Related: What Is the Net Sales Formula? (And How To Calculate It In Excel)

What is sales mix variance?

Sales mix variance is a key metric that sales leaders use to create an ideal sales mix. It reflects the difference between what the leadership team planned to sell and what the company actually sold, which can help them plan an effective sales mix for the next month, quarter or year.

Typically, sales variance is favorable, which means positive, or unfavorable, which means negative. A favorable sales mix variance means that the product earned more revenue than predicted, while an unfavorable sales mix variance means the company didn't sell as much as expected.

Related: What Is Cost Variance (CV)? Definition, Formula and Examples

How to calculate sales mix variance

To calculate sales mix, you can use the sales mix variance formula, which gives you an estimated profit or loss that a certain product has caused for a company. Here's the formula:

Sales mix variance = (Actual unit sales x (Actual sales mix percentage – Planned sales mix percentage) x Planned contribution margin per unit

Here's how to use this formula to determine the sales mix variance for a product:

1. Collect information about sales

To use this formula, you start by collecting some key information about the company's sales for a certain product, including:

  • Actual unit sales: This is the number of units of a certain product sold by a company during a period of time.

  • Planned sales mix percentage: This is the percentage of the company's revenue that the leaders predicted might come from a certain product. For example, the manager of a pop-up restaurant might plan to sell 500 sandwiches and 500 burgers in a month, so the planned sales mix for burgers and sandwiches is 0.5, or 50%.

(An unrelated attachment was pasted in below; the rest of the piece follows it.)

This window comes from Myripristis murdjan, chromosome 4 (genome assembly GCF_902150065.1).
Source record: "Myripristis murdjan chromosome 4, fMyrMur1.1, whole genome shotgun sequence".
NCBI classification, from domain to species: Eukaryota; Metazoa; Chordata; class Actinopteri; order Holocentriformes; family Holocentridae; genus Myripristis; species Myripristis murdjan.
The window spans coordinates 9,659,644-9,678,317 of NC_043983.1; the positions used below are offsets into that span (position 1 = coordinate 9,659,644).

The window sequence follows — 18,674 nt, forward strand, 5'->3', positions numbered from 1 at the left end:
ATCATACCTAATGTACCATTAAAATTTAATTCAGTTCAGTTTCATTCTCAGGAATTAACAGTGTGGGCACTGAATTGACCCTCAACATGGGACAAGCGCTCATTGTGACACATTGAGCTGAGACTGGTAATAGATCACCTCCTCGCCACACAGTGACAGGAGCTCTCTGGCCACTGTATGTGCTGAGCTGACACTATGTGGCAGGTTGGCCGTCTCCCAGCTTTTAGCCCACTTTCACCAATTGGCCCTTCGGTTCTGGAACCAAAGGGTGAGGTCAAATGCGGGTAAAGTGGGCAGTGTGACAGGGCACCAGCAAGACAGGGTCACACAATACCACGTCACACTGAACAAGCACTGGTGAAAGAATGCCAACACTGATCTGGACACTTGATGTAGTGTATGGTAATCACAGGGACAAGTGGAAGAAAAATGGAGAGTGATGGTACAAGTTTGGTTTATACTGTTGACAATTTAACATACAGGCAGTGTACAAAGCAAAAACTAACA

• Actual sales mix percentage: This is the percentage of revenue that actually came from the product. If the pop-up restaurant actually sold 1,200 sandwiches and 800 burgers, the actual sales mix percentage for burgers is 0.4, or 40% of the total, and the actual sales mix percentage for sandwiches is 0.6, or 60%.

  • Planned contribution margin per unit: This value reflects the sales price minus related costs for the product. The burger might cost $6 after you subtract the related costs and the sandwich might cost $5.

Related: How To Calculate Total Revenue

2. Calculate the variance

Next, you can put the information into the sales mix variance formula:

Sales mix variance = (Actual unit sales x (Actual sales mix percentage – Planned sales mix percentage) x Planned contribution margin per unit

Here's how the formula might look for the two products sold at the pop-up restaurant:

  • Sandwiches: (1,200 x (0.6– 0.5) x $5) = $600 favorable